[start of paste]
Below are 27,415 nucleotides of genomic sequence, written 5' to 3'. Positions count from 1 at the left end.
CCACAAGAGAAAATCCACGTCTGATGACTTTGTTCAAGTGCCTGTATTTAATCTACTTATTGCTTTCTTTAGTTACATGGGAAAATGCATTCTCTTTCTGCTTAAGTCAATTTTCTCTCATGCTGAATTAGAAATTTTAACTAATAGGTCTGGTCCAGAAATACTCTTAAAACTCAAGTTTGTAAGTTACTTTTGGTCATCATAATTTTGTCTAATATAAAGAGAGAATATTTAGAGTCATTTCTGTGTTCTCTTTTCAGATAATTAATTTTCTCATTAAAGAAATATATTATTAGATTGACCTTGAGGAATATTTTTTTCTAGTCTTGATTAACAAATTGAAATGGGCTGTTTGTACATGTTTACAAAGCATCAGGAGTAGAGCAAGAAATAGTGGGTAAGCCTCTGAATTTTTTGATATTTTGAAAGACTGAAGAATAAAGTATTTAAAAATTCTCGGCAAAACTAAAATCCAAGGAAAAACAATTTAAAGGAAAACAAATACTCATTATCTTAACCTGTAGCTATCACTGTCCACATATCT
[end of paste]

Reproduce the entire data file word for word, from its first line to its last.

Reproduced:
Below are 27,415 nucleotides of genomic sequence, written 5' to 3'. Positions count from 1 at the left end.
CCACAAGAGAAAATCCACGTCTGATGACTTTGTTCAAGTGCCTGTATTTAATCTACTTATTGCTTTCTTTAGTTACATGGGAAAATGCATTCTCTTTCTGCTTAAGTCAATTTTCTCTCATGCTGAATTAGAAATTTTAACTAATAGGTCTGGTCCAGAAATACTCTTAAAACTCAAGTTTGTAAGTTACTTTTGGTCATCATAATTTTGTCTAATATAAAGAGAGAATATTTAGAGTCATTTCTGTGTTCTCTTTTCAGATAATTAATTTTCTCATTAAAGAAATATATTATTAGATTGACCTTGAGGAATATTTTTTTCTAGTCTTGATTAACAAATTGAAATGGGCTGTTTGTACATGTTTACAAAGCATCAGGAGTAGAGCAAGAAATAGTGGGTAAGCCTCTGAATTTTTTGATATTTTGAAAGACTGAAGAATAAAGTATTTAAAAATTCTCGGCAAAACTAAAATCCAAGGAAAAACAATTTAAAGGAAAACAAATACTCATTATCTTAACCTGTAGCTATCACTGTCCACATATCT